RALEIGH — Tennent H. Pete Bagley, who was one of the great insiders of Cold War espionage and had close ties to Raleigh died Feb. 20 at his longtime home in Brussels, Belgium.
He was 88.
Bagley was recruited to the Central Intelligence Agency in 1950, not long after the agency was formed. He first served in occupied Vienna, then rose through the ranks and headed the agencys counterintelligence operations against the Soviet Bloc during the 1960s, and also served as deputy chief of its Soviet Bloc division.
He retired in the 1970s after five years as station chief in Brussels.
Bagley was a nephew of Addie Bagley Daniels and Josephus Daniels, who headed a group that bought The News & Observer in 1894. The Daniels family owned the newspaper until 1995.
An uncle, Worth Bagley, was the first American officer killed in the Spanish-American war, and is honored by a statue on the Capitol grounds in Raleigh.
In 2008, Bagley traveled to North Carolina to speak at the annual Raleigh Spy Conference.
He had plenty to talk about.
In recent years, Bagley had become a prolific writer about espionage in newspapers, professional journals and books. He was the co-author of KGB: Masters of the Soviet Union in 1990; the memoir Spy Wars: Moles, Mysteries and Deadly Games in 2007, which is an exploration of the controversy surrounding the KGB defector Yuri Nosenko; and Spymaster: Startling Cold War Revelations of a Soviet KGB Chief, which was published last year.
Nosenko, who defected to the West in 1964, was a particular obsession. Bagley was Nosenkos chief handler for the CIA, and he eventually became convinced as did others in the U.S. intelligence community that the Russian was a double agent, sent to sow disinformation.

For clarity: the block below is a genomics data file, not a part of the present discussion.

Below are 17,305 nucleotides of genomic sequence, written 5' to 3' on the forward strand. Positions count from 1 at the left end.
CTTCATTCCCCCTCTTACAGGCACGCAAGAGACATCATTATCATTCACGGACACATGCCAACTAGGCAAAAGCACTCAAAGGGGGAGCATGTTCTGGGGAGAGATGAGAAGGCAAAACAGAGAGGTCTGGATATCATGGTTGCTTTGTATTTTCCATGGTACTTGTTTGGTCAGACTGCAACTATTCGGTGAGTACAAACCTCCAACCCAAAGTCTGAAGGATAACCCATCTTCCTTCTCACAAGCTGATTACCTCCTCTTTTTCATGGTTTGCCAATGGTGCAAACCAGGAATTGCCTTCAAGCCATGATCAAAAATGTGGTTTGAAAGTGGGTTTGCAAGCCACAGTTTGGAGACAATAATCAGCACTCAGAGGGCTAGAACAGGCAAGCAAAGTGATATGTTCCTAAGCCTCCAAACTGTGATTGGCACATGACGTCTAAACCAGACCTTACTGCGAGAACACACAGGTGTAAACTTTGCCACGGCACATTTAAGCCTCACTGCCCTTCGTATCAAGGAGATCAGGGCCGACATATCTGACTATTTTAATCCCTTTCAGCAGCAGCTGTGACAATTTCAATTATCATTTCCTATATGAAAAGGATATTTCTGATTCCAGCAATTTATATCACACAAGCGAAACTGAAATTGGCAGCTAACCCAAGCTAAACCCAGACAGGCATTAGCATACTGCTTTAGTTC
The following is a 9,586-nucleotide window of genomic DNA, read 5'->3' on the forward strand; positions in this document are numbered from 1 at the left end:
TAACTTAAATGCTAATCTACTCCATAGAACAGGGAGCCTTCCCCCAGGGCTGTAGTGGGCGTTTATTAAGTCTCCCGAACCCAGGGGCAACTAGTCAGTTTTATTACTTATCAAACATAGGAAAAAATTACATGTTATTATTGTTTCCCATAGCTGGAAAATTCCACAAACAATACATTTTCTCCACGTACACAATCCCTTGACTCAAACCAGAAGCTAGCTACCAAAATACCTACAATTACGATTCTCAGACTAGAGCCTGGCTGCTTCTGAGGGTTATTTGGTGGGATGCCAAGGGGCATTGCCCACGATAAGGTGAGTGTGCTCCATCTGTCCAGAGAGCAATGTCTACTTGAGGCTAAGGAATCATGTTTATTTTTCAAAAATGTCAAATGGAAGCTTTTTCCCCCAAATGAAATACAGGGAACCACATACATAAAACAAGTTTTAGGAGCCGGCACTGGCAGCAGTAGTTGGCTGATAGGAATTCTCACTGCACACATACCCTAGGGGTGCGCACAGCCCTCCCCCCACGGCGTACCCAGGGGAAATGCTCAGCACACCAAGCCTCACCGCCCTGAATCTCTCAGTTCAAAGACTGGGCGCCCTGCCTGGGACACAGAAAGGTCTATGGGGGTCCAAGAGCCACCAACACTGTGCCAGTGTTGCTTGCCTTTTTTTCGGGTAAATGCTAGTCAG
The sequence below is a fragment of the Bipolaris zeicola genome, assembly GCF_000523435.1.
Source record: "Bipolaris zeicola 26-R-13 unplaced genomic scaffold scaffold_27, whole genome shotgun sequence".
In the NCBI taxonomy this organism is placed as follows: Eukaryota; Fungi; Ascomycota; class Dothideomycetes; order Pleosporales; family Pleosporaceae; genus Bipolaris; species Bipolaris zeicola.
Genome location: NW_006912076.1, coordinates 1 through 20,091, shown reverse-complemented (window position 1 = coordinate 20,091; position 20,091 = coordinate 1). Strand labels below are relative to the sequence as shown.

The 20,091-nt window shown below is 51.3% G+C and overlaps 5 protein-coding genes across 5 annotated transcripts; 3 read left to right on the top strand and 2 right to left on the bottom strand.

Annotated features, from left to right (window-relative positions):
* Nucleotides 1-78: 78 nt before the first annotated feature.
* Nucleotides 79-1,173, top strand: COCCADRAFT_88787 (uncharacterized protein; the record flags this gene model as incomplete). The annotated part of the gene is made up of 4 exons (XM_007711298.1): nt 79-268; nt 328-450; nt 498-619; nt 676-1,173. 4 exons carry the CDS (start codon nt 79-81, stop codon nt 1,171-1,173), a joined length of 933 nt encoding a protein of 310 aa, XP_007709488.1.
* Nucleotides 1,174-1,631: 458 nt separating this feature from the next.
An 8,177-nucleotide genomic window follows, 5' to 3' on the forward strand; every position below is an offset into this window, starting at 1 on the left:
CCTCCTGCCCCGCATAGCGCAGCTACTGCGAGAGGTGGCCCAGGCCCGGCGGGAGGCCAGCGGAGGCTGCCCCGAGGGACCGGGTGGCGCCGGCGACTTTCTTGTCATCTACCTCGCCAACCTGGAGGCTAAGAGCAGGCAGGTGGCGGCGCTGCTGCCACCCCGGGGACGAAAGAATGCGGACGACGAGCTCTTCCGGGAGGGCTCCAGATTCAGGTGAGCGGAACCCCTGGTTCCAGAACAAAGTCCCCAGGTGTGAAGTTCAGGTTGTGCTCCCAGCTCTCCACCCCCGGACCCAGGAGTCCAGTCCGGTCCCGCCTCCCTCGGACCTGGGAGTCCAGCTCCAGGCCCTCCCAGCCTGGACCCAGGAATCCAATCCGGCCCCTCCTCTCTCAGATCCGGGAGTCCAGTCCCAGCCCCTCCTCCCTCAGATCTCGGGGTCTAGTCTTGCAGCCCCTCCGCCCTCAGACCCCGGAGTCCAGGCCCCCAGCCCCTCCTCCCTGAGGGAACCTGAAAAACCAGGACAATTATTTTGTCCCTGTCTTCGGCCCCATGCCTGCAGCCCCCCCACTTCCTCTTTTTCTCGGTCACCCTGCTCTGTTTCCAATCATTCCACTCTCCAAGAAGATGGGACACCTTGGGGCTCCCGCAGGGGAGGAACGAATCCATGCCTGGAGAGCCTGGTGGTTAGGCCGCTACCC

The CIA officially decided Nosenko was a legitimate defector, but for years after leaving the agency himself, Bagley continued to meticulously build his case for the opposite view. He explained much of it in his well-received book Spy Wars and continued to delve into the case.
One of the things that he has always worked on was a list of questions that had never been answered about the discrepancies between what Nosenko was saying and what the undisputed facts were, said Bagleys son, Andrew, in a telephone interview from Brussels, where the family was gathered. And there never was a genuine effort on the part of the agency or anyone else to get to the bottom of how you resolve these mysteries while still believing Nosenko was a genuine defector.
The drive to do that came from an unwavering sense of what was right and wrong, his son said.
He knew what was right, and he stuck to it, said Andrew Bagley. And I think thats part of what drove him in the later years to write and to want to tell the story, and tell what he knew and expose flawed thinking about certain events.
In many ways, Bagley didnt fit the stereotypes about spies. His friends often describe his unusual kindness and genuine curiosity about nearly everything. He was an avid bird-watcher, loved chess, and was so intimately familiar with Shakespeares writing that during performances of the Bards plays, he would mouth the words as the actors uttered them, said his son.
But he left the stage himself like a spy: discreetly. There was no funeral or service, and he was cremated in a private ceremony with only immediate family present.